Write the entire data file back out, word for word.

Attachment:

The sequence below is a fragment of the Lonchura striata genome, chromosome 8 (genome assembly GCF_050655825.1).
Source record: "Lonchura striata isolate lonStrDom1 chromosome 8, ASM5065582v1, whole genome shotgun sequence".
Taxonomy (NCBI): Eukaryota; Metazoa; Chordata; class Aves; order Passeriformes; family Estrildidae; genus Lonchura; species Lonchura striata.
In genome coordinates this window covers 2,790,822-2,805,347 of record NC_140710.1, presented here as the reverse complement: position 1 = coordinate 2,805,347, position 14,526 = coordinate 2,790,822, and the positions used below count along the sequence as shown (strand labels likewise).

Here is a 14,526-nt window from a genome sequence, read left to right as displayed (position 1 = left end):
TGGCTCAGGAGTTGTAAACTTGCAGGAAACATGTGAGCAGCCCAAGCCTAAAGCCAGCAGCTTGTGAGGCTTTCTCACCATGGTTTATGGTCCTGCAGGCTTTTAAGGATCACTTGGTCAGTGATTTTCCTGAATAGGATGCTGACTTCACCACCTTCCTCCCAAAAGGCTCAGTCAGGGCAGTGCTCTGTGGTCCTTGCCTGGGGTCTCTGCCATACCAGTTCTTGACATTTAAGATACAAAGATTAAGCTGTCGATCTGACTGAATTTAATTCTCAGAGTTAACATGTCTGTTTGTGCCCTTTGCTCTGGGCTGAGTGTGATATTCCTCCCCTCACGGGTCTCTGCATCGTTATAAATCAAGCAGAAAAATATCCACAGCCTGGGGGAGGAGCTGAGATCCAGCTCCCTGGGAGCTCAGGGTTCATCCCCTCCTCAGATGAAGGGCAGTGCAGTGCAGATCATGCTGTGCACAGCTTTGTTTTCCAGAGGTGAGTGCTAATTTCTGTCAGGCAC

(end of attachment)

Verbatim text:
The sequence below is a fragment of the Lonchura striata genome, chromosome 8 (genome assembly GCF_050655825.1).
Source record: "Lonchura striata isolate lonStrDom1 chromosome 8, ASM5065582v1, whole genome shotgun sequence".
Taxonomy (NCBI): Eukaryota; Metazoa; Chordata; class Aves; order Passeriformes; family Estrildidae; genus Lonchura; species Lonchura striata.
In genome coordinates this window covers 2,790,822-2,805,347 of record NC_140710.1, presented here as the reverse complement: position 1 = coordinate 2,805,347, position 14,526 = coordinate 2,790,822, and the positions used below count along the sequence as shown (strand labels likewise).

Here is a 14,526-nt window from a genome sequence, read left to right as displayed (position 1 = left end):
TGGCTCAGGAGTTGTAAACTTGCAGGAAACATGTGAGCAGCCCAAGCCTAAAGCCAGCAGCTTGTGAGGCTTTCTCACCATGGTTTATGGTCCTGCAGGCTTTTAAGGATCACTTGGTCAGTGATTTTCCTGAATAGGATGCTGACTTCACCACCTTCCTCCCAAAAGGCTCAGTCAGGGCAGTGCTCTGTGGTCCTTGCCTGGGGTCTCTGCCATACCAGTTCTTGACATTTAAGATACAAAGATTAAGCTGTCGATCTGACTGAATTTAATTCTCAGAGTTAACATGTCTGTTTGTGCCCTTTGCTCTGGGCTGAGTGTGATATTCCTCCCCTCACGGGTCTCTGCATCGTTATAAATCAAGCAGAAAAATATCCACAGCCTGGGGGAGGAGCTGAGATCCAGCTCCCTGGGAGCTCAGGGTTCATCCCCTCCTCAGATGAAGGGCAGTGCAGTGCAGATCATGCTGTGCACAGCTTTGTTTTCCAGAGGTGAGTGCTAATTTCTGTCAGGCAC